Posted by Gregory Stoskopf on February 23, 2018.
With the reduction of corporate tax rates in the Tax Cuts and Jobs Acts of 20171, an important question is raised: Is now the time for firms to close any gaps between (1) their stated compensation philosophy and target market percentile competitiveness and (2) reality, which is often less?
Hundreds of competitive market analysis studies over the years have shown that it is common for certain functions, or entire organizations, to find actual market compensation competitiveness levels fall short of stated target percentiles2. The desire to close that gap is usually in conflict with tight salary budgets and limited funds beyond regular merit budgets.
Indeed, a rare after-tax income boost potential is being met with some executives asking, “If not now, when?” Analysts see the use of the tax reduction as an indicator of firms’ priorities and strategy, underscoring even further the importance of real and perceived impact that will be compared and contrasted across peer firms in each industry. This opportunity may be very timely, as recent data3 indicate a tightening labor market and wages that are finally on the rise in a meaningful way, after several years of inflation-adjusted stagnation.
Implementation of this solution could take many forms. It could be applied in the form of an increase in the merit budget for the entire organization, or for creation or enhancement of a market adjustment budget, applied to select employees or jobs. It could also be used to target specific critical workforce segments (such as engineers, IT professionals, or nurses) that often demand a higher level of market competitiveness than the general employee population.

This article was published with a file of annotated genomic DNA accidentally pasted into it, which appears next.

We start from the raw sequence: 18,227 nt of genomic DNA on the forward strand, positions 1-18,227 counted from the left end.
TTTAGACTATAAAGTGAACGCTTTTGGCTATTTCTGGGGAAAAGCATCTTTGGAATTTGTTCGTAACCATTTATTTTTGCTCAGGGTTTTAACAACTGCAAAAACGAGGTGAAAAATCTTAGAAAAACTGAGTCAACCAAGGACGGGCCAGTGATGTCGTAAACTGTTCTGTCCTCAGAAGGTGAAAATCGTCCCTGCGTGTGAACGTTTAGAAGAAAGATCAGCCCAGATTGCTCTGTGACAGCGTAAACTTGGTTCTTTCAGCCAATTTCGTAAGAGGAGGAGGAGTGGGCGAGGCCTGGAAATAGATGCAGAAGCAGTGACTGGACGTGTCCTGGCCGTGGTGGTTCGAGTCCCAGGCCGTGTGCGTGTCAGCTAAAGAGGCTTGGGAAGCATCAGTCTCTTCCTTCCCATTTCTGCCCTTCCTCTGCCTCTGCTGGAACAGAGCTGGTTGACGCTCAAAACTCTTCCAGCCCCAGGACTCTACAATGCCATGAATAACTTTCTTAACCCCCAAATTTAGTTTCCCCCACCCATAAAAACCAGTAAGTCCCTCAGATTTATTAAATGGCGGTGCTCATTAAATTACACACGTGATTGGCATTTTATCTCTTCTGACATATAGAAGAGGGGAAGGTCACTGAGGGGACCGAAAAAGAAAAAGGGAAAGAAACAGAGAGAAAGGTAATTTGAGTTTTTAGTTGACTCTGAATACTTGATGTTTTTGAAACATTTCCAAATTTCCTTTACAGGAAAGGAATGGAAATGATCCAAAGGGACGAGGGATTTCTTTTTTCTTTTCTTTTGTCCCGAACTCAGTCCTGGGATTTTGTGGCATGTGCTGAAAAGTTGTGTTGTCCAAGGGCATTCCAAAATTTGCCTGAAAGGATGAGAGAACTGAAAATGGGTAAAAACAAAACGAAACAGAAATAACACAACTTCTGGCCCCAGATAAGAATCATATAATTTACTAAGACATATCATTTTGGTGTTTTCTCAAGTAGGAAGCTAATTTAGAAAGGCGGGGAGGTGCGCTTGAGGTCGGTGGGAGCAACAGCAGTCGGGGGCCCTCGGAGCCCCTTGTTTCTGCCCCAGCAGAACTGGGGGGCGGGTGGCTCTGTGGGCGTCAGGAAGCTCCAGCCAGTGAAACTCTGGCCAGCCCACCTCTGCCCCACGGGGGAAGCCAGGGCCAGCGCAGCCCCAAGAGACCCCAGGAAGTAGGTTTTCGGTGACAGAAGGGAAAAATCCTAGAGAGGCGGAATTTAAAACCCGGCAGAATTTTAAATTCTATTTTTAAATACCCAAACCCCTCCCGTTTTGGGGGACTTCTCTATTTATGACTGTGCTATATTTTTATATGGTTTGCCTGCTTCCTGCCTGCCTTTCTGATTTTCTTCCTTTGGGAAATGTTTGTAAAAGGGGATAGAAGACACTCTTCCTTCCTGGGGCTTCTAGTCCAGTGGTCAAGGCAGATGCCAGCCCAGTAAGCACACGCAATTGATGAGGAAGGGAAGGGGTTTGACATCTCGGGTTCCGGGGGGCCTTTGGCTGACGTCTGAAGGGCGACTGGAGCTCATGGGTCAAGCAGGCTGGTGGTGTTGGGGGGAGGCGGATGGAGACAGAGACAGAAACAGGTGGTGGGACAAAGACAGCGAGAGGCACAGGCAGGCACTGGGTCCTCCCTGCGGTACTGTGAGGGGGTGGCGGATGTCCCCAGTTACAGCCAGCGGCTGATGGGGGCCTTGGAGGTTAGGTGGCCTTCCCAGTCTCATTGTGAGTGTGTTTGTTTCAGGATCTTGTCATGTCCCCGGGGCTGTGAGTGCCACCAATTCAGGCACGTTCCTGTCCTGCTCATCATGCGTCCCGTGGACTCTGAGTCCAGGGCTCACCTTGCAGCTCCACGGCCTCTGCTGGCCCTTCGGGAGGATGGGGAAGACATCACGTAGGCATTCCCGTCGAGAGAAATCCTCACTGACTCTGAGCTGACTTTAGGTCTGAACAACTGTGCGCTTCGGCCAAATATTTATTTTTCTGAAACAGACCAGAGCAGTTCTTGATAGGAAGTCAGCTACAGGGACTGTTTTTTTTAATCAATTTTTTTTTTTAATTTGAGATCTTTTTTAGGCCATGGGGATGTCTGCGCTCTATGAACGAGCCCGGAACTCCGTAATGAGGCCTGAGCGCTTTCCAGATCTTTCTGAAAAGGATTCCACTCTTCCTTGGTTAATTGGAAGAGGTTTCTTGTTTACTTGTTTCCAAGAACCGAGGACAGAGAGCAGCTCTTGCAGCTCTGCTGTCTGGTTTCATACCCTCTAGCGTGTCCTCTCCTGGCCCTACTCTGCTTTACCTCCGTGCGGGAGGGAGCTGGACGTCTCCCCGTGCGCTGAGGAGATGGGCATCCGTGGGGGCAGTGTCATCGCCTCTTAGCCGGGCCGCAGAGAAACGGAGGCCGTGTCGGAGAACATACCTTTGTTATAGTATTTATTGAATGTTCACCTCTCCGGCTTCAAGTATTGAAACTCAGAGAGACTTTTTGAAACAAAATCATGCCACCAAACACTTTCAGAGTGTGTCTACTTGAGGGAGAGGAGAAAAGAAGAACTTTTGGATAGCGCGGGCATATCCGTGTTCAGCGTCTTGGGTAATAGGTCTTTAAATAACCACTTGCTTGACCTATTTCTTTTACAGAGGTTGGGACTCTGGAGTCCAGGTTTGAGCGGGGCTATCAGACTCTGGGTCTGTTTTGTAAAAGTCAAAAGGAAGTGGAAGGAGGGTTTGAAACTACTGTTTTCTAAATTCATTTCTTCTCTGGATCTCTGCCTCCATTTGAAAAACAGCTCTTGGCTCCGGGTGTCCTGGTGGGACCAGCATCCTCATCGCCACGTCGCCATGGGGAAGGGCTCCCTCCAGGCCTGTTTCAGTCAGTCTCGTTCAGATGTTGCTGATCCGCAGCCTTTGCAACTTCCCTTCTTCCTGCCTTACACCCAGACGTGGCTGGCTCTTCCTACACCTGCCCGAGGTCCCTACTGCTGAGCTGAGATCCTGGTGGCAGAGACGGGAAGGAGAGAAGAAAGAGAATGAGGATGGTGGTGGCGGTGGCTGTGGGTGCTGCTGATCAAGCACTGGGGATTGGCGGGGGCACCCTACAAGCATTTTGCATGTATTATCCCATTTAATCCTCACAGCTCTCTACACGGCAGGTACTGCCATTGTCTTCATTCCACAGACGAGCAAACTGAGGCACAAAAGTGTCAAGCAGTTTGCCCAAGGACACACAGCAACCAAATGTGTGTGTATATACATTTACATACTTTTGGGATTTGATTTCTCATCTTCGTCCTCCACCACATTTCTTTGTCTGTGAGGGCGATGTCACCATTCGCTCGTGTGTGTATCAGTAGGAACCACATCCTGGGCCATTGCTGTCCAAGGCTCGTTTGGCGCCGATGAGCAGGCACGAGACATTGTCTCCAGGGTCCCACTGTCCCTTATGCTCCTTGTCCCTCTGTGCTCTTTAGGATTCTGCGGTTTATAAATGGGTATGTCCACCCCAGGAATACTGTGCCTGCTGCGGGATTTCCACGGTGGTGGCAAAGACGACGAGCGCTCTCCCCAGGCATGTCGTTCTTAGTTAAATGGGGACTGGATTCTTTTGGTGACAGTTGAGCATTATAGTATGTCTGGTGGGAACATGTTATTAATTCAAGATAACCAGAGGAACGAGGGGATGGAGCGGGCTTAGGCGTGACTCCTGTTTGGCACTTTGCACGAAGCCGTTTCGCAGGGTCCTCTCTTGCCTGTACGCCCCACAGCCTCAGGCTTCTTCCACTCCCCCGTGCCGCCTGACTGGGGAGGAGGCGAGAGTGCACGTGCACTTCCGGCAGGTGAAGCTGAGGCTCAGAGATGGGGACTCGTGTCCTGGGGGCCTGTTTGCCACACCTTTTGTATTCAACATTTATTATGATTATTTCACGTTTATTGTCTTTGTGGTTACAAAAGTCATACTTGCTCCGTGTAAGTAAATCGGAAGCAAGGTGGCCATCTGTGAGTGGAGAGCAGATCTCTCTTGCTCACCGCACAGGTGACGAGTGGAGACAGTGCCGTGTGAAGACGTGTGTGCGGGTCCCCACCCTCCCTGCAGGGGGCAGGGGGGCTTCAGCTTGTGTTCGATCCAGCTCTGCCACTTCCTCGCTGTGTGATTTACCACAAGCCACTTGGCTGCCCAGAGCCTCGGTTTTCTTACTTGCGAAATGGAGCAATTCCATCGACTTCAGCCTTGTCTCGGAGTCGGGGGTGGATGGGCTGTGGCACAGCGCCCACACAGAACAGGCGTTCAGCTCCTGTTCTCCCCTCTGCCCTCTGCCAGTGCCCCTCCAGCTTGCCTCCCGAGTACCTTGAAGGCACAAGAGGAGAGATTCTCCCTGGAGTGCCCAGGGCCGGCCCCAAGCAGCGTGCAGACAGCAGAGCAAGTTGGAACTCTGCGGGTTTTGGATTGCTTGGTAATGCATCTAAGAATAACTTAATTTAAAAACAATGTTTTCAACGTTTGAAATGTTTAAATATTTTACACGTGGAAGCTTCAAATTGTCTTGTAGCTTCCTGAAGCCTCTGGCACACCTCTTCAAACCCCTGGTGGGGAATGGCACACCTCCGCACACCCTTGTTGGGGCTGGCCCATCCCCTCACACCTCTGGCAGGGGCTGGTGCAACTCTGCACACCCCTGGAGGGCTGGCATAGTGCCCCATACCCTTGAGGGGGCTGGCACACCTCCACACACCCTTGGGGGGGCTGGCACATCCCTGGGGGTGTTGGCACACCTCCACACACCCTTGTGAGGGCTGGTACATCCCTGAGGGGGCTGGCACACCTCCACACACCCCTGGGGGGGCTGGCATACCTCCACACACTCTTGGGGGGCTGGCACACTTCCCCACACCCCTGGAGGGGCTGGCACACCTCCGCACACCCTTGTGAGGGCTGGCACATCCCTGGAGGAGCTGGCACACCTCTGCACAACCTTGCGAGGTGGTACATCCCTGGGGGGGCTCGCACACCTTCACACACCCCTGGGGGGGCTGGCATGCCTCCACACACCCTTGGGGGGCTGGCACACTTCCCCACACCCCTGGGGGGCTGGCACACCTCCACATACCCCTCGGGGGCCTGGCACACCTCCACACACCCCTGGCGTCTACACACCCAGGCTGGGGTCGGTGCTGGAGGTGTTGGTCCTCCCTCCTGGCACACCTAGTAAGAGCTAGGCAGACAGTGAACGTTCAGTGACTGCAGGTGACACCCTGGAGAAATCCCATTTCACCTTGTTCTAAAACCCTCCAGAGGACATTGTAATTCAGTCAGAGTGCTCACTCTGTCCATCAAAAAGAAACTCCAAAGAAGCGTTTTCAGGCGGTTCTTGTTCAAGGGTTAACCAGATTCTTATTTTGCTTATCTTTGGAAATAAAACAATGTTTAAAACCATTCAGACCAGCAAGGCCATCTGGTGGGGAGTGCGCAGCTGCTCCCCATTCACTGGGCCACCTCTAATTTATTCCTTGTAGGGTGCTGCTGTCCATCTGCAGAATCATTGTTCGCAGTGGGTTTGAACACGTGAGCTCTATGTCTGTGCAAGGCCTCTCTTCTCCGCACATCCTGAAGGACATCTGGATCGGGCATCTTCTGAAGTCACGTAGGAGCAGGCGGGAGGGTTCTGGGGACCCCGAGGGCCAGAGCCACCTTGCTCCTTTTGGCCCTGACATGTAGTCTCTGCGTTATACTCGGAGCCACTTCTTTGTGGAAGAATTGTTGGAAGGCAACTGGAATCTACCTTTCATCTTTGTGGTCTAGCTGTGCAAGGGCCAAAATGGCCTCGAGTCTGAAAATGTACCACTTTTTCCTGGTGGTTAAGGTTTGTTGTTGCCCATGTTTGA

In recent years, compensation trends have focused on increasing annual incentives or bonuses because they don’t add to the organization’s fixed costs and can adjust to annual firm financial performance. A potential downside of this is perceived neglect around base salary adjustments, making the current opportunity a chance to address this perception, especially given the fact that the corporate tax cuts are permanent, unlike the individual tax cuts, which are set to expire in 2025.
The preferences of today’s workforce go beyond traditional rewards. Workers are looking for a relationship with an organization that offers a personalized, flexible and customized experience, set on a firm foundation of compensation and benefits, differentiated by other programs, including recognition, career development, and a holistic approach to wellbeing.
With the rapidly evolving nature of the future of work, the importance for employers to differentiate themselves as an irresistible place to work, and the stewardship necessary to manage the balance sheet, companies now need to pivot to a more strategic view of rewards.
Smart, forward-thinking corporations wanting to remain competitive in the talent marketplace today will give this opportunity careful consideration.